When it comes to selecting a monitoring device for their young drivers, parents have several to pick from, depending on how much they want to know — or in some cases, see — what their teenagers are doing on the road. These devices record data about specific actions such as quick starts and stops, abrupt lane changes and cornering, speed, and safety belt use. Some have global positioning system (GPS) capabilities so parents can pinpoint in real time where their teenagers are driving and even limit where they travel. Others provide feedback, letting drivers know through beeps, buzzes, lights, or verbal warnings if driving should be corrected.
These use a vehicle's electronic onboard diagnostics recorder to store trip information for downloading later. For example, Davis Instruments' Car-Chip plugs into the diagnostics port that's in most 1996 and later vehicles, usually near the steering wheel, and retrieves speed, mileage, and other data from the vehicle control sensors. CarChip can be set to beep if a driver exceeds certain speed thresholds or takes other risks. Road Safety International markets a similar system.
These store data on vehicle location, speed, and direction. Some give teens feedback on their driving. Real-time systems automatically can call, email, or text alerts to parents about their teenagers' driving performance.
Inthinc's Tiwi has real-time GPS capabilities. Parents decide what events will trigger alerts and driving reports. They can monitor their teens' real-time habits and location via a website and receive instant phone, text, or email notifications. They can even phone their children directly through the system. When teenagers are at the wheel, they get feedback through audible alerts, either beeps or verbal warnings like "Unsafe acceleration. Ease off gas pedal." The system gives a driver a chance to correct a behavior before parents find out. The unit can compare a vehicle's speed against a proprietary database of posted speed limits.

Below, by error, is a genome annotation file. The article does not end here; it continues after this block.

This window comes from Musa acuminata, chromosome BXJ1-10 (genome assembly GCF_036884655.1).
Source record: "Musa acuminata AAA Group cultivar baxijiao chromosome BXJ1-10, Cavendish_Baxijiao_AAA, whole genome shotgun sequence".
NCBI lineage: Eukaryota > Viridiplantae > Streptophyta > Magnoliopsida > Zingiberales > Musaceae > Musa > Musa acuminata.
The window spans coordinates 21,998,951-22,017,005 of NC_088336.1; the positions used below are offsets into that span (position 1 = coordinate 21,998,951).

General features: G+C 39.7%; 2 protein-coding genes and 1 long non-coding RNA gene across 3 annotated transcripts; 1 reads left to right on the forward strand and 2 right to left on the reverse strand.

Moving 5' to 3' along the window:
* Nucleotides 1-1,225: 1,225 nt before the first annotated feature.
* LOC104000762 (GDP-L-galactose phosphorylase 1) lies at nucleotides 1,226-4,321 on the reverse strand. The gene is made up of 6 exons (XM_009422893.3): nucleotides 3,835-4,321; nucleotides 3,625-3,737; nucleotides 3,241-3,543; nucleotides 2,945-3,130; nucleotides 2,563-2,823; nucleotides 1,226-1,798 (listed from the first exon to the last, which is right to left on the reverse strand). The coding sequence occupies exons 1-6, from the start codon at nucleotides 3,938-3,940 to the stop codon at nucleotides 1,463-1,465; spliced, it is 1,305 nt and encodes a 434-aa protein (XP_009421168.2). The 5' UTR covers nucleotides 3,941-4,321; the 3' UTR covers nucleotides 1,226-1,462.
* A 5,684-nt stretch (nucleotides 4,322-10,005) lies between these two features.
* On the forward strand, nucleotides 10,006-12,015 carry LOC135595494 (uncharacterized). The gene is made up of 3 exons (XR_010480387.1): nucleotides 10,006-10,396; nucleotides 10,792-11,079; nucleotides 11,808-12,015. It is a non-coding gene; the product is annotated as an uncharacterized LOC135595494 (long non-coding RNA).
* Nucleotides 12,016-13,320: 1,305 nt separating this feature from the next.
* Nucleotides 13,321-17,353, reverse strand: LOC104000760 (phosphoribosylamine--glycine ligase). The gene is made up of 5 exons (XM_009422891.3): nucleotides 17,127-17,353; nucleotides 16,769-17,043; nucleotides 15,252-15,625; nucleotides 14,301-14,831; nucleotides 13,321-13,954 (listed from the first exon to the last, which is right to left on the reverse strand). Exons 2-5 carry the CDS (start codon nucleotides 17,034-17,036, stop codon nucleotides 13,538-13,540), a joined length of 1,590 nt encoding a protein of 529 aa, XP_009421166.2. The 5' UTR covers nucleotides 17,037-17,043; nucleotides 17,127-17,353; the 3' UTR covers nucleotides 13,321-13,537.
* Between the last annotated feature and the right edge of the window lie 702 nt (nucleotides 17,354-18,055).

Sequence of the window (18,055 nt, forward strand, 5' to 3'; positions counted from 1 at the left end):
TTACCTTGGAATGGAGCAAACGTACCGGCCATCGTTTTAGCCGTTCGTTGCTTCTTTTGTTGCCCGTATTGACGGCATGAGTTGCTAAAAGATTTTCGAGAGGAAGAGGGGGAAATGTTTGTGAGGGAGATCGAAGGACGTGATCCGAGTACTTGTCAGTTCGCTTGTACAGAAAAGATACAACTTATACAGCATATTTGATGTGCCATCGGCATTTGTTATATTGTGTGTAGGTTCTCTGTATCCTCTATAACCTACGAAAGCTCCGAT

DriveCam is a camera system without GPS tracking. Mounted below the rearview mirror, the camera captures sound inside a vehicle and views of the interior and of the road ahead. DriveCam saves the images if a crash or other specific event occurs. Teenagers know they've triggered a recording if they see the device's green light blink red. Data, including 10 seconds of audio and video before and after an event, are transmitted to a center where analysts review the video and assign a score to the driver (the higher the score, the worse the infraction). Analysts also recommend tips for safer driving. Everything is uploaded to a website where parents and teens can view the video and suggestions. Driving reports that show teenagers how they stack up against peers are mailed to parents each week.
Starting with some 2010 models, Ford is rolling out MyKey, designed to help parents set limits on teenagers' driving. The computer-coded key allows parents to limit maximum speed to 80 mph. A sound chimes and stereo volume mutes if belts aren't buckled. Parents can specify alerts when teens reach 45, 55, or 65 mph. Parents also can specify limits on maximum stereo volume. This system will be standard on the 2010 Focus.